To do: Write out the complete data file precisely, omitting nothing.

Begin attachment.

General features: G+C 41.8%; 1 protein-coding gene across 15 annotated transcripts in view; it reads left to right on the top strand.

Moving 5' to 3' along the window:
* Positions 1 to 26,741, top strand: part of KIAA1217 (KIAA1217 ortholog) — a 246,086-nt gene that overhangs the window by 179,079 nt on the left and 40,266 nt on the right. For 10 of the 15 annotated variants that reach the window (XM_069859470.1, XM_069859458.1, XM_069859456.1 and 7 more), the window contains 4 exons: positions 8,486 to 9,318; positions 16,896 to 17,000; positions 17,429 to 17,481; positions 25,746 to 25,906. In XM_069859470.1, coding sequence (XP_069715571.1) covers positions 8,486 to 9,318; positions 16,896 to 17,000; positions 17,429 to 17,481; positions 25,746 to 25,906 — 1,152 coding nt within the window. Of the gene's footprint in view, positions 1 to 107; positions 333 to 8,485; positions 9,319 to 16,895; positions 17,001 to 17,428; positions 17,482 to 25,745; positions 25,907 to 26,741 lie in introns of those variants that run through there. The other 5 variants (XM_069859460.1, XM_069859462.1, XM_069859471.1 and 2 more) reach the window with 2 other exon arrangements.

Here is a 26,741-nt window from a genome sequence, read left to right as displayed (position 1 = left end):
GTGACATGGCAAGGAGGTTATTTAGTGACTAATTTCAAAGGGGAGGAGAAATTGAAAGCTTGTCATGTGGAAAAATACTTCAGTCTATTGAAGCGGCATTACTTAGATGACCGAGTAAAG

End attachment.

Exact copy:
General features: G+C 41.8%; 1 protein-coding gene across 15 annotated transcripts in view; it reads left to right on the top strand.

Moving 5' to 3' along the window:
* Positions 1 to 26,741, top strand: part of KIAA1217 (KIAA1217 ortholog) — a 246,086-nt gene that overhangs the window by 179,079 nt on the left and 40,266 nt on the right. For 10 of the 15 annotated variants that reach the window (XM_069859470.1, XM_069859458.1, XM_069859456.1 and 7 more), the window contains 4 exons: positions 8,486 to 9,318; positions 16,896 to 17,000; positions 17,429 to 17,481; positions 25,746 to 25,906. In XM_069859470.1, coding sequence (XP_069715571.1) covers positions 8,486 to 9,318; positions 16,896 to 17,000; positions 17,429 to 17,481; positions 25,746 to 25,906 — 1,152 coding nt within the window. Of the gene's footprint in view, positions 1 to 107; positions 333 to 8,485; positions 9,319 to 16,895; positions 17,001 to 17,428; positions 17,482 to 25,745; positions 25,907 to 26,741 lie in introns of those variants that run through there. The other 5 variants (XM_069859460.1, XM_069859462.1, XM_069859471.1 and 2 more) reach the window with 2 other exon arrangements.

Here is a 26,741-nt window from a genome sequence, read left to right as displayed (position 1 = left end):
GTGACATGGCAAGGAGGTTATTTAGTGACTAATTTCAAAGGGGAGGAGAAATTGAAAGCTTGTCATGTGGAAAAATACTTCAGTCTATTGAAGCGGCATTACTTAGATGACCGAGTAAAG